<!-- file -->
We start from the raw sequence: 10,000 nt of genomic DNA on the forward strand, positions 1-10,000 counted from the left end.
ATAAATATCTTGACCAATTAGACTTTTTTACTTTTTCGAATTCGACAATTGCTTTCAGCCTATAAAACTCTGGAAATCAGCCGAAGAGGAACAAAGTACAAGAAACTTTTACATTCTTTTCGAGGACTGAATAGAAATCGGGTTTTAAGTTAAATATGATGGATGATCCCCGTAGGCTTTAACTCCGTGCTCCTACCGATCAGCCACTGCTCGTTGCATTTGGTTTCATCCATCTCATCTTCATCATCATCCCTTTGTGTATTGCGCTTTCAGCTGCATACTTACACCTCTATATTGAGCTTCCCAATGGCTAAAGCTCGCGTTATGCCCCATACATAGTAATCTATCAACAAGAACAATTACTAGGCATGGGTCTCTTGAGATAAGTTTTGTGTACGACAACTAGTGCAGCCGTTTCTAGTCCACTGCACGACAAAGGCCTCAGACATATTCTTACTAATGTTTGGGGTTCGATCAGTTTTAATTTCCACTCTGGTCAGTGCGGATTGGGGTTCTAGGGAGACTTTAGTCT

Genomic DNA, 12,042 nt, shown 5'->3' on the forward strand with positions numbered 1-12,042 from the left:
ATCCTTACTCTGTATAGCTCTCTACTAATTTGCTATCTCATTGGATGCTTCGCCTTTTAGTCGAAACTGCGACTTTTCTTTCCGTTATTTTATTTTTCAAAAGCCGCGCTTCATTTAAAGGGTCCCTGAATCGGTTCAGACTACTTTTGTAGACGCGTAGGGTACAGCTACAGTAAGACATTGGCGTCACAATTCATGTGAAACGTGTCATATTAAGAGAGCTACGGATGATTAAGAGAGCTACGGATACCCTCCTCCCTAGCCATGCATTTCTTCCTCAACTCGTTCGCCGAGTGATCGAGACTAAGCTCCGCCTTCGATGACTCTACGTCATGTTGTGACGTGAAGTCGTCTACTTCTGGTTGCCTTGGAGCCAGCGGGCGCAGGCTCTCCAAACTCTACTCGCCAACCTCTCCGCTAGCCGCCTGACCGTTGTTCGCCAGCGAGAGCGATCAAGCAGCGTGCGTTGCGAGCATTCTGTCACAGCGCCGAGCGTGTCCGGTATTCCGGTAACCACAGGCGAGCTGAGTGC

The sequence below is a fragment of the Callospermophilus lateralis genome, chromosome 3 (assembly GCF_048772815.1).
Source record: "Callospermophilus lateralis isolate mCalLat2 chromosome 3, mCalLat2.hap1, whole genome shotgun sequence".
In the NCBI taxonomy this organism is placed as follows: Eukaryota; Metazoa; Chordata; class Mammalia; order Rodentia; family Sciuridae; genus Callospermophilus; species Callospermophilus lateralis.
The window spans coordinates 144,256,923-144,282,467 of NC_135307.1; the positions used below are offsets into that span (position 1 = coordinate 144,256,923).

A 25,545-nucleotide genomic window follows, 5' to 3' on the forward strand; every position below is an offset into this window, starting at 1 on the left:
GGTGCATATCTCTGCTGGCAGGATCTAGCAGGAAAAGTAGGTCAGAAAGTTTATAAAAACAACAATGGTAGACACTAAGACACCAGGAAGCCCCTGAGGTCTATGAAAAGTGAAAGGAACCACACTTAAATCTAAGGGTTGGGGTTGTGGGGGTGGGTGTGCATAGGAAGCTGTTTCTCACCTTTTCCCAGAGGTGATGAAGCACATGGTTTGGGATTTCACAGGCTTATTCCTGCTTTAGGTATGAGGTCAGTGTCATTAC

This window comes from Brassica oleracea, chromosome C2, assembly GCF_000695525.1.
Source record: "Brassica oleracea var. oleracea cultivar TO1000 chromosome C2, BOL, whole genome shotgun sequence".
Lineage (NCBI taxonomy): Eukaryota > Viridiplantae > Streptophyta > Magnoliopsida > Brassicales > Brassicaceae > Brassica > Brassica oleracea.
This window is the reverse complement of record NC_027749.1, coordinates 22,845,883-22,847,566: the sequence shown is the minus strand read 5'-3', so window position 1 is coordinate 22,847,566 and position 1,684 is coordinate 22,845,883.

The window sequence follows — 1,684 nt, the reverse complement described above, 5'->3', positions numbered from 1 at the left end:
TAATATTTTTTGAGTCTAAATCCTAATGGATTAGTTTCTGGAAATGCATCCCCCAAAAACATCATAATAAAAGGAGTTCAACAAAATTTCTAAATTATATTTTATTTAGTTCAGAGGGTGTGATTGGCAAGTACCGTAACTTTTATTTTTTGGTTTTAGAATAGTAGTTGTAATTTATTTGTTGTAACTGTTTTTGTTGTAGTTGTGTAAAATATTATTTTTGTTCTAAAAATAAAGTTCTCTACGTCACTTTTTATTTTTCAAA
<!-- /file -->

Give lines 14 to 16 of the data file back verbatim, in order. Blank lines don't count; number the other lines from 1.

This window is the reverse complement of record NC_027749.1, coordinates 22,845,883-22,847,566: the sequence shown is the minus strand read 5'-3', so window position 1 is coordinate 22,847,566 and position 1,684 is coordinate 22,845,883.

The window sequence follows — 1,684 nt, the reverse complement described above, 5'->3', positions numbered from 1 at the left end:
TAATATTTTTTGAGTCTAAATCCTAATGGATTAGTTTCTGGAAATGCATCCCCCAAAAACATCATAATAAAAGGAGTTCAACAAAATTTCTAAATTATATTTTATTTAGTTCAGAGGGTGTGATTGGCAAGTACCGTAACTTTTATTTTTTGGTTTTAGAATAGTAGTTGTAATTTATTTGTTGTAACTGTTTTTGTTGTAGTTGTGTAAAATATTATTTTTGTTCTAAAAATAAAGTTCTCTACGTCACTTTTTATTTTTCAAA